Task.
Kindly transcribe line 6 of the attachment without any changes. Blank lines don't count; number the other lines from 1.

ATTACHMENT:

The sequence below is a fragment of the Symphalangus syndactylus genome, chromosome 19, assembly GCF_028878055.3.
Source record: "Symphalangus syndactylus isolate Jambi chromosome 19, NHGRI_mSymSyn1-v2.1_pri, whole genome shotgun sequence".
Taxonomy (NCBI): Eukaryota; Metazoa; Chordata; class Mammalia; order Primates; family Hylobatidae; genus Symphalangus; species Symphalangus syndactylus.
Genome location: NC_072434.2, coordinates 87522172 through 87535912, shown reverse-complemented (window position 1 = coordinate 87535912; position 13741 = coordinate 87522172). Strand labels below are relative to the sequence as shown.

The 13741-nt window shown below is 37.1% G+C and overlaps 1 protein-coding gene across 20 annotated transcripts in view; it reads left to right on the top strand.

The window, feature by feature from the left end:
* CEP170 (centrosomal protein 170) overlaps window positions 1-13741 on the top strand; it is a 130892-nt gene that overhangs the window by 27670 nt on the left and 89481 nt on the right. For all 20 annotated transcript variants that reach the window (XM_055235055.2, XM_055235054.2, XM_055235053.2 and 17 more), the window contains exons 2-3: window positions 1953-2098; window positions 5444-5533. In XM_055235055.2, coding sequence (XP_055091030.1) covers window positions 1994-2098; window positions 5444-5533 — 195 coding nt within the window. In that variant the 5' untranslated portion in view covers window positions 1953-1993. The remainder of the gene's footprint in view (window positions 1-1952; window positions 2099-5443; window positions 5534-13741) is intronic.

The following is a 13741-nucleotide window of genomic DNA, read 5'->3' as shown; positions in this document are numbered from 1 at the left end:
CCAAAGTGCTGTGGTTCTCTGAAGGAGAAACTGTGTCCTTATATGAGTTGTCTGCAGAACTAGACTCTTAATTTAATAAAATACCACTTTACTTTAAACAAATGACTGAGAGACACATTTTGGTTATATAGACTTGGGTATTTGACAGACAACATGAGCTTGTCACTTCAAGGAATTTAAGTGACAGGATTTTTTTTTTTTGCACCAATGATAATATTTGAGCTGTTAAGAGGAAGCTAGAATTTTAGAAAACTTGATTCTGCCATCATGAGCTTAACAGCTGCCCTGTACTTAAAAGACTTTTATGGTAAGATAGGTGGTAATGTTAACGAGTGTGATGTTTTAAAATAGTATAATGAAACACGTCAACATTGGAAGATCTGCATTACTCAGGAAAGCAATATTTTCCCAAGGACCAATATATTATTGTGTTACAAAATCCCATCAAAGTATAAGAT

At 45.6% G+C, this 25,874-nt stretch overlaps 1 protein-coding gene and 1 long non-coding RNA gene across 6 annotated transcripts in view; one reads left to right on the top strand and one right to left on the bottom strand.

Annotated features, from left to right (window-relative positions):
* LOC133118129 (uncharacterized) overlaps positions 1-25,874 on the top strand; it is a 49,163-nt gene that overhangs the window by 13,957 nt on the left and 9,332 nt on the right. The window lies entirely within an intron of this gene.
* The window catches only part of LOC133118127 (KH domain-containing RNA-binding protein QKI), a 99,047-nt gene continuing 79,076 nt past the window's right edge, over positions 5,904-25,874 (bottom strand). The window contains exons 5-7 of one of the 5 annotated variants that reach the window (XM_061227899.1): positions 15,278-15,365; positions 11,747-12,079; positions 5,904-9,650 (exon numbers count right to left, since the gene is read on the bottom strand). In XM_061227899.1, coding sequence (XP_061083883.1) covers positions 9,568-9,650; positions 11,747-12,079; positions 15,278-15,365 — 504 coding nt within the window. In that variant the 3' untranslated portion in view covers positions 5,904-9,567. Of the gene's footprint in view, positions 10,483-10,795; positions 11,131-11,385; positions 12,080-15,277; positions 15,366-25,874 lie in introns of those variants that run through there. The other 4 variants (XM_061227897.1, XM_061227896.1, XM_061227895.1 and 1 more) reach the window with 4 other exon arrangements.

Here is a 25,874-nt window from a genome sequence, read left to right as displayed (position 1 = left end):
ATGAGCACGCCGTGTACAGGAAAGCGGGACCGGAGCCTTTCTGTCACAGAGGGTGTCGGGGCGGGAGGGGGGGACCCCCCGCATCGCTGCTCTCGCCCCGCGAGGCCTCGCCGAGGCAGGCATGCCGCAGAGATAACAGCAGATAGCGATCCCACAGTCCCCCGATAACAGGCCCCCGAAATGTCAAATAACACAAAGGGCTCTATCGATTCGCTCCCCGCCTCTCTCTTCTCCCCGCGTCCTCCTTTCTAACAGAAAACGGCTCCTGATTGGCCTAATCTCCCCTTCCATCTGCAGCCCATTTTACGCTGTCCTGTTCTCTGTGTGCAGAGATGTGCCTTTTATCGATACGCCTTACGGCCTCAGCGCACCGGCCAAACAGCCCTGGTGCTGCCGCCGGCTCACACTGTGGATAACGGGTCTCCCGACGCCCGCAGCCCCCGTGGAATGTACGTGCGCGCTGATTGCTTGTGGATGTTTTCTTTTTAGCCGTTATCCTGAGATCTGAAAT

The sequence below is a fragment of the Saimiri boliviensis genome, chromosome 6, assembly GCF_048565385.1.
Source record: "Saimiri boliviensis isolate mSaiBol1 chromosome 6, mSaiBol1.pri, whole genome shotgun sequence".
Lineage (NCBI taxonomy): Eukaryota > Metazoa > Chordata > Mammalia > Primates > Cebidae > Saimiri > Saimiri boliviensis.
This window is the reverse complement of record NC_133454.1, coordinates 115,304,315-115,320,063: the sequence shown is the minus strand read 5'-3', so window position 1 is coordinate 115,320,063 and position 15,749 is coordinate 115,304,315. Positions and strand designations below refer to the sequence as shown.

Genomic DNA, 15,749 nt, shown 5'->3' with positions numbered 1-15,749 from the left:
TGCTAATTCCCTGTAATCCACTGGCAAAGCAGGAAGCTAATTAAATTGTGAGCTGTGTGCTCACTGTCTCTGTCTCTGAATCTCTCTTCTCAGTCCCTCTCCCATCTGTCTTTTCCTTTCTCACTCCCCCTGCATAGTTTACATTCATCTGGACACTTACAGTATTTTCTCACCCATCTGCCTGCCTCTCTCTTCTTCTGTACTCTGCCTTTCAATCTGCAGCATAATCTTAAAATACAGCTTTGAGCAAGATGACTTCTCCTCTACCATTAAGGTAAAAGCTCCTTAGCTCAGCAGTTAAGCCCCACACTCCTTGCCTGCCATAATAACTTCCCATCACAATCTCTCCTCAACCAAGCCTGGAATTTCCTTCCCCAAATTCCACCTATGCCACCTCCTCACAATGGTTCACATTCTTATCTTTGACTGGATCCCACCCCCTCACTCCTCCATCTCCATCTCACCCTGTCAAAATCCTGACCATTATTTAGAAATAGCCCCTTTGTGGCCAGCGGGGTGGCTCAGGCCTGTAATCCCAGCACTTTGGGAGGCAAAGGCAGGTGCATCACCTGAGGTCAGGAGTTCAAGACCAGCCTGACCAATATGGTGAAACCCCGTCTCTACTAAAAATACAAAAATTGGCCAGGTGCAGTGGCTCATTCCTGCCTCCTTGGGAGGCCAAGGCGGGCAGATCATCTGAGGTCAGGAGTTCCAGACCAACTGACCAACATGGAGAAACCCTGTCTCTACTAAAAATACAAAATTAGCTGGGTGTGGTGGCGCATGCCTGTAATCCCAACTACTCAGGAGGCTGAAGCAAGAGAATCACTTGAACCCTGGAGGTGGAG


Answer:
The window, feature by feature from the left end: